Superannuation Companies need to lean in.
Or we could see a generation of women retiring in poverty.
Last month, research by the Association of Superannuation Funds of Australia found one in three women have no super savings: zero, zip, nada.
Those who do? Well, it’s about half as much as men, at an average of $105,000 compared with $197,000.
We know the reasons: taking time out to bear children or care for relatives; working part-time or job share; and the 17.5 per cent gender pay gap.
As the CEO of ASFA Pauline Vamos writes on the Money Smart website,“ Addressing this gap will require action, from both government and from individuals”.
Ms. Vamos is urging the federal government to lower the threshold on the superannuation guarantee, and reinstate the Low Income Super Contribution of $500p/a for those who earn less than $37,000 (which the Coalition plans to repeal).
She’s also launched the Super Sorter Power Hour, encouraging us to consolidate unnecessary accounts to avoid paying extra fees, ask employers about salary sacrifice, and search for lost savings.
These are worthwhile measures – but surely the funds have a role to play as well. Some employers now have strategies to address the gender superannuation gap.
Some employers now have strategies to address the gender superannuation gap.
Consulting firm Rice Warner received an exemption from the Sex Discrimination Act to redress the imbalance.
Deputy CEO Melissa Fuller came up with a package of incentives, in which women are paid 2 per cent more retirement income than men, and earn superannuation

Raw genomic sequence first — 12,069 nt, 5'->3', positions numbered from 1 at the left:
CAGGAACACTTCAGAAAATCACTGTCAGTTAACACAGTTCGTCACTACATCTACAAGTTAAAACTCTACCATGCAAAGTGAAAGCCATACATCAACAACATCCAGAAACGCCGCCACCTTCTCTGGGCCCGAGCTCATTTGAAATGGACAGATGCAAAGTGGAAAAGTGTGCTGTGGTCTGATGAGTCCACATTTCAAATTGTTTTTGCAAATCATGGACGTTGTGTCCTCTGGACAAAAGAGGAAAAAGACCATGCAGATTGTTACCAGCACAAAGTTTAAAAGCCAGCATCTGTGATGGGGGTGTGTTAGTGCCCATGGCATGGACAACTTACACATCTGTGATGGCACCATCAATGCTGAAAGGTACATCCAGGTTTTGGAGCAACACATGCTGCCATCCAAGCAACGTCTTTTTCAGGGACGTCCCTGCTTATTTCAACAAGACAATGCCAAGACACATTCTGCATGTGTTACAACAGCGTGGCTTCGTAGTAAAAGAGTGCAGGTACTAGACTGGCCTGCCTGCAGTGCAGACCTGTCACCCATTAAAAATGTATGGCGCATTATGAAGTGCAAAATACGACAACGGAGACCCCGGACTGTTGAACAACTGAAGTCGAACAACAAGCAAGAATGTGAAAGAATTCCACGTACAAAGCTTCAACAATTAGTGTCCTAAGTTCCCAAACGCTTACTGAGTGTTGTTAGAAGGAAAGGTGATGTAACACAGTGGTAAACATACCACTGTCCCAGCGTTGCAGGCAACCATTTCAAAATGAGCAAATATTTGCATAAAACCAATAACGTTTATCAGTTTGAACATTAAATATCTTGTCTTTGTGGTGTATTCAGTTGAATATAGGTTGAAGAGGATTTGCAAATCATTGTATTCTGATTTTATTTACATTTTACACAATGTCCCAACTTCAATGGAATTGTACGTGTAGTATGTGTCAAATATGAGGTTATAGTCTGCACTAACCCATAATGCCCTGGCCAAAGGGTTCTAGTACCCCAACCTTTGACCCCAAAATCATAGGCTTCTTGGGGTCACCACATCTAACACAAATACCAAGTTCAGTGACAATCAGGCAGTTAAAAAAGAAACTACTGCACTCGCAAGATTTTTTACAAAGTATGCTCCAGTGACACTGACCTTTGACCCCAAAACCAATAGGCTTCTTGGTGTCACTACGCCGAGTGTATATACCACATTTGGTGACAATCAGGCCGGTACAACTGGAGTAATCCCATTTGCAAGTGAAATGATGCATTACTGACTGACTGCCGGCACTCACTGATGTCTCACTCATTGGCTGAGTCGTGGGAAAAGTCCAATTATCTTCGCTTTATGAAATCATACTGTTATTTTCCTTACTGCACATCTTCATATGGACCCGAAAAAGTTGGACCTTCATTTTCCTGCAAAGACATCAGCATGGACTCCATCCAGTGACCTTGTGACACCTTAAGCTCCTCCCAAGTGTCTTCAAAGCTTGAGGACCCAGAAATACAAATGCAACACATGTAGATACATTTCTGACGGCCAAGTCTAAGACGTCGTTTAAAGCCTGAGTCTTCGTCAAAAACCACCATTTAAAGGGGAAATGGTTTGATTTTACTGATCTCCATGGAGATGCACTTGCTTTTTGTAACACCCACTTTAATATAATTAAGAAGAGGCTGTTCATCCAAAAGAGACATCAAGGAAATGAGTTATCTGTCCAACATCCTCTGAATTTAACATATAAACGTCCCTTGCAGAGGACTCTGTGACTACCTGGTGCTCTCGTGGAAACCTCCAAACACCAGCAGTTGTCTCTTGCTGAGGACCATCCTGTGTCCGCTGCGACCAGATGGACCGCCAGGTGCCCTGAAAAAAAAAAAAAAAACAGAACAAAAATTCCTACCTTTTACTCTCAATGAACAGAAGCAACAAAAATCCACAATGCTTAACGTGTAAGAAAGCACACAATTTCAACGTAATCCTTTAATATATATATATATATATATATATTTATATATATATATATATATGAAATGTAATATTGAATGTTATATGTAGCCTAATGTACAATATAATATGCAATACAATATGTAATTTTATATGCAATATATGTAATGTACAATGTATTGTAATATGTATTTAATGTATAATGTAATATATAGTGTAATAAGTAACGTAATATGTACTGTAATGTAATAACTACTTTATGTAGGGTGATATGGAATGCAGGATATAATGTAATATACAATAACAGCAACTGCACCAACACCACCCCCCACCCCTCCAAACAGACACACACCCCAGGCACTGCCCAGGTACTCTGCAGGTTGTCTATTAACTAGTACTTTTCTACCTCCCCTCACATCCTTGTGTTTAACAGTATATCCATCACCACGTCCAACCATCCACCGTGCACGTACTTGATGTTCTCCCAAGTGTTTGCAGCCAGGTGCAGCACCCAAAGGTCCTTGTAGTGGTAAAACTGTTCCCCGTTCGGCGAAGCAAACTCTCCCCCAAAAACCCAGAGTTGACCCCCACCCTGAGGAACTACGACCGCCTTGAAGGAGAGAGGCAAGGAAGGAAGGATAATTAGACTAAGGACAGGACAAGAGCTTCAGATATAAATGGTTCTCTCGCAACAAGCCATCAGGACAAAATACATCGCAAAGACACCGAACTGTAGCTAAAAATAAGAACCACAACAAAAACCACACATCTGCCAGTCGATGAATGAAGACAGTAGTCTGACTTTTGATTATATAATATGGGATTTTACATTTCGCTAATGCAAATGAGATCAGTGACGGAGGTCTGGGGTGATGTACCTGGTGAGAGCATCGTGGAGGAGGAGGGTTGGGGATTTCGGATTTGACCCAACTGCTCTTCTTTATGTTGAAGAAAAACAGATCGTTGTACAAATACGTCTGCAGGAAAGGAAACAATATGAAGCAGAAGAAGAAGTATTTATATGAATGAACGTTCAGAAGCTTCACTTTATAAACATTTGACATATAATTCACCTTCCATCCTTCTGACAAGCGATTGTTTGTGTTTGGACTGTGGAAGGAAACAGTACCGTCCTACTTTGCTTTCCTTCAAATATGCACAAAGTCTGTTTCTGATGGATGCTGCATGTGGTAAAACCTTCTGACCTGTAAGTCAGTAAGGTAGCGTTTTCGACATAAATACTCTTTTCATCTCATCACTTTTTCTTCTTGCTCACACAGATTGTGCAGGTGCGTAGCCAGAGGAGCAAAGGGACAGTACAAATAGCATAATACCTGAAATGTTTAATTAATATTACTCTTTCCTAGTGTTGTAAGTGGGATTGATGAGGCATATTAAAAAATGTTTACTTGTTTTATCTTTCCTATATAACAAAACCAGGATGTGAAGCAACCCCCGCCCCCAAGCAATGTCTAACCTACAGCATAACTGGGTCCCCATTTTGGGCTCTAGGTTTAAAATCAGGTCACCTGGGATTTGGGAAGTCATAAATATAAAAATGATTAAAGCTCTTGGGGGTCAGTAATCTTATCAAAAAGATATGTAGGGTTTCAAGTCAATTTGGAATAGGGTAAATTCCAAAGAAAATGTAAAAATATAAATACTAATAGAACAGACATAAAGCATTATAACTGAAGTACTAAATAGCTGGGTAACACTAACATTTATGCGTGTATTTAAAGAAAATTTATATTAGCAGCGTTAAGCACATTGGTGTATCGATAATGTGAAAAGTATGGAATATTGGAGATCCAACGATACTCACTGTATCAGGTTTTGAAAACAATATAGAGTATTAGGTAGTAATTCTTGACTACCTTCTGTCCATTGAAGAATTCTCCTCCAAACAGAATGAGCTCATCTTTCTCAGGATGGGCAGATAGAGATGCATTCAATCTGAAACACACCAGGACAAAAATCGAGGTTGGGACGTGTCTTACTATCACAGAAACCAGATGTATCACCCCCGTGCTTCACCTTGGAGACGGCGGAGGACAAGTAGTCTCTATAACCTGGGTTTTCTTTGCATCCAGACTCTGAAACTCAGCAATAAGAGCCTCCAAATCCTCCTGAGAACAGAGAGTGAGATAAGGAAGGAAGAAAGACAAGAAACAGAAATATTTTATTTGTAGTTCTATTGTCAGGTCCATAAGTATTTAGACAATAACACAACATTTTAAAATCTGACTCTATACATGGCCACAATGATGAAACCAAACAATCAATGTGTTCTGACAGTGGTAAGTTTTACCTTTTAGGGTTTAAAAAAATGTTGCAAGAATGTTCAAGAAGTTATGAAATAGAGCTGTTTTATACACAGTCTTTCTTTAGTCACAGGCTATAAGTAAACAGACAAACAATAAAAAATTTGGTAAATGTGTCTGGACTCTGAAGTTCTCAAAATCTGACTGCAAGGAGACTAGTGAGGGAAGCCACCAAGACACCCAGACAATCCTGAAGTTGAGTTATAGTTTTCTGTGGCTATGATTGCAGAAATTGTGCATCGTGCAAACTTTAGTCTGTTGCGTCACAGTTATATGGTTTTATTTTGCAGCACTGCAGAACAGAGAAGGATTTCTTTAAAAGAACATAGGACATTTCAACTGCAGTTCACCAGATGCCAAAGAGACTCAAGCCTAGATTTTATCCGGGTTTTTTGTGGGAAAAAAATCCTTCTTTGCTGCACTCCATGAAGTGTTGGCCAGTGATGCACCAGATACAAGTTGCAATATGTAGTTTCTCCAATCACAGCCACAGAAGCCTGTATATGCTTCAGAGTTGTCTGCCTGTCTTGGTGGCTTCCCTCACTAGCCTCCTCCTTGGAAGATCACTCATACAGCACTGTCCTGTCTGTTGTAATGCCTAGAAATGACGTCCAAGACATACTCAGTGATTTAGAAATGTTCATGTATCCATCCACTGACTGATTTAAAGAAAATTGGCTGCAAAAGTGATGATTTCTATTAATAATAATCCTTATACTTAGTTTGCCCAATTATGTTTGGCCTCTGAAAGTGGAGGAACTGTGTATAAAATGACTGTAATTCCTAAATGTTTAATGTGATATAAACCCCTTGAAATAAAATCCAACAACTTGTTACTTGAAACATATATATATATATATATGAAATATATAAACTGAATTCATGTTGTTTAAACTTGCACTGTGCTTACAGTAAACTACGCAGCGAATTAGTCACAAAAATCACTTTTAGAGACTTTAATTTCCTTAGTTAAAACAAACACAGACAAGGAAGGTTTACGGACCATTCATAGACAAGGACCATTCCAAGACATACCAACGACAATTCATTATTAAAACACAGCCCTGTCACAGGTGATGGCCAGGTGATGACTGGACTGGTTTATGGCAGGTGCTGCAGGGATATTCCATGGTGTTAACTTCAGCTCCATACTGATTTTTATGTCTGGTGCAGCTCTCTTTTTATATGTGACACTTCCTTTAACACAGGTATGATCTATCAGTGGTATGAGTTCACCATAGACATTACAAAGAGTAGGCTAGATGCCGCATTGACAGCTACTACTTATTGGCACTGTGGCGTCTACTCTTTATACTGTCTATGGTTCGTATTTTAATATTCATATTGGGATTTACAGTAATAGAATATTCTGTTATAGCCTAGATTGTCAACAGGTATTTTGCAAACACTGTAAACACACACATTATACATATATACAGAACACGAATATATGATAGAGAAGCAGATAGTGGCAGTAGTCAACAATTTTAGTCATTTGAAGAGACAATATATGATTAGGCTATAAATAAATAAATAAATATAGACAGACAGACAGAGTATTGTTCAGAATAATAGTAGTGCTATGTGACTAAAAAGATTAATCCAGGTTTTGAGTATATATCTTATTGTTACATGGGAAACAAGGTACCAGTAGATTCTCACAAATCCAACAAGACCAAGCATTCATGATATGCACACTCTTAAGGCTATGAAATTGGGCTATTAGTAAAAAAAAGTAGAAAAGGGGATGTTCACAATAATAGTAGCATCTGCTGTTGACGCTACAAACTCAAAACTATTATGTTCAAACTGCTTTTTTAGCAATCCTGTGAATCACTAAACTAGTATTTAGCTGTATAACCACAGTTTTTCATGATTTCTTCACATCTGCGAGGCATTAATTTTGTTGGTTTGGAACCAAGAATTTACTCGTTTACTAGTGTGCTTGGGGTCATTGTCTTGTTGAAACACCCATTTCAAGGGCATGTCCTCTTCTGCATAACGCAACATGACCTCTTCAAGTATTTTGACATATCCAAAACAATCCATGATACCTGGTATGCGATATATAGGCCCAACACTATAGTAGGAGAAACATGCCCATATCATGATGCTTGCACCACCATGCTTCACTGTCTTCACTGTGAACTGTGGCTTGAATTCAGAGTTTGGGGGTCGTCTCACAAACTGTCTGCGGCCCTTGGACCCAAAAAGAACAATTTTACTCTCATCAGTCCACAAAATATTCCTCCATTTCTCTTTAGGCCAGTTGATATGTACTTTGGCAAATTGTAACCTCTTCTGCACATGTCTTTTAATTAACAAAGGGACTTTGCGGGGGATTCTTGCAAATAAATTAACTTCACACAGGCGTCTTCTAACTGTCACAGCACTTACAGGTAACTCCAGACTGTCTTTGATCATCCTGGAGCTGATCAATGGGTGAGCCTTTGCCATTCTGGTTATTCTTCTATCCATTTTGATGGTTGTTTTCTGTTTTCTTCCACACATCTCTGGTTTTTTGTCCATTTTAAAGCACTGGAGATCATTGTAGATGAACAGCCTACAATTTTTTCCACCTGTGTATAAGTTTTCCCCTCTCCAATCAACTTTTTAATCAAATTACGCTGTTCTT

during the firm’s 18 weeks of paid parental leave, plus a further 12 months of unpaid leave.
Surely superannuation firms should follow suit, offering incentives to women to switch funds…?
He’s also lobbying the government to ensure super contributions are part of any Paid Parental Leave scheme. “Women taking career breaks need every bit of support they can be given,” Mr. Russell says. Media Super is looking at reducing account fees for people with punctuated careers – who are predominantly women.
“There are very strict rules and regulations in this area, but we’re exploring possibilities,” he says.
As an extra step, Australian Ethical advises women to seek “complete transparency” around where their money is invested.
“If you don’t want your funds invested in weapons, slave labour and gambling you need to be with a fund that is transparent and, if they are not, consider switching,” a spokesperson says.
Let’s commit to sending an email to our super funds, asking one simple question: What are you doing for women?
Until government and business get on board, all we can do is shove money into our accounts during the times of feast to prepare for the famine.
In the words of Pauline Vamos, “The bottom line is: women live longer than men and they are going to need to look after themselves”.